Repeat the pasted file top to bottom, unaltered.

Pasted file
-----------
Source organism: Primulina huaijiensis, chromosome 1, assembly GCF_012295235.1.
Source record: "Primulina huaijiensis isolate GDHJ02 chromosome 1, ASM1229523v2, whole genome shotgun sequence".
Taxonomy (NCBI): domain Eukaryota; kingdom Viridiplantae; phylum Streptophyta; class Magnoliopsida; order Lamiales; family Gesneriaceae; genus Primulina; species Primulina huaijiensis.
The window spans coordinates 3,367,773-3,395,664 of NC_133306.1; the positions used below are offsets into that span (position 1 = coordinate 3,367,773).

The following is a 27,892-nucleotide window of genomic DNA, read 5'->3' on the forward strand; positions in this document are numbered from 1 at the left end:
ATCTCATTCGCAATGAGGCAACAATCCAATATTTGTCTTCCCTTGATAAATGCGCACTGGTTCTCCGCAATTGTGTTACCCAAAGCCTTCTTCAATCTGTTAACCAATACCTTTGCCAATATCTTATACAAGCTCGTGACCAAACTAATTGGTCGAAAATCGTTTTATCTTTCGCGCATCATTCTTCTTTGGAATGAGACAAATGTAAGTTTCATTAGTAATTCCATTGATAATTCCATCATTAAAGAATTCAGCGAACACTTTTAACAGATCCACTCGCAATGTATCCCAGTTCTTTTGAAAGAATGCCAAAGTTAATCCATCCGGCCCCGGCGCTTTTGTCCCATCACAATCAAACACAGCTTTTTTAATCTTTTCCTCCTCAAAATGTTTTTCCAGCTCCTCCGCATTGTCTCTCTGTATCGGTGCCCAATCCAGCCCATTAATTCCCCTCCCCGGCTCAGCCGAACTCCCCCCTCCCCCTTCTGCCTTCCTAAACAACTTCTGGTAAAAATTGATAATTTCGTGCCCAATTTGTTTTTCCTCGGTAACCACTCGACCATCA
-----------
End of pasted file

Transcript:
Source organism: Primulina huaijiensis, chromosome 1, assembly GCF_012295235.1.
Source record: "Primulina huaijiensis isolate GDHJ02 chromosome 1, ASM1229523v2, whole genome shotgun sequence".
Taxonomy (NCBI): domain Eukaryota; kingdom Viridiplantae; phylum Streptophyta; class Magnoliopsida; order Lamiales; family Gesneriaceae; genus Primulina; species Primulina huaijiensis.
The window spans coordinates 3,367,773-3,395,664 of NC_133306.1; the positions used below are offsets into that span (position 1 = coordinate 3,367,773).

The following is a 27,892-nucleotide window of genomic DNA, read 5'->3' on the forward strand; positions in this document are numbered from 1 at the left end:
ATCTCATTCGCAATGAGGCAACAATCCAATATTTGTCTTCCCTTGATAAATGCGCACTGGTTCTCCGCAATTGTGTTACCCAAAGCCTTCTTCAATCTGTTAACCAATACCTTTGCCAATATCTTATACAAGCTCGTGACCAAACTAATTGGTCGAAAATCGTTTTATCTTTCGCGCATCATTCTTCTTTGGAATGAGACAAATGTAAGTTTCATTAGTAATTCCATTGATAATTCCATCATTAAAGAATTCAGCGAACACTTTTAACAGATCCACTCGCAATGTATCCCAGTTCTTTTGAAAGAATGCCAAAGTTAATCCATCCGGCCCCGGCGCTTTTGTCCCATCACAATCAAACACAGCTTTTTTAATCTTTTCCTCCTCAAAATGTTTTTCCAGCTCCTCCGCATTGTCTCTCTGTATCGGTGCCCAATCCAGCCCATTAATTCCCCTCCCCGGCTCAGCCGAACTCCCCCCTCCCCCTTCTGCCTTCCTAAACAACTTCTGGTAAAAATTGATAATTTCGTGCCCAATTTGTTTTTCCTCGGTAACCACTCGACCATCA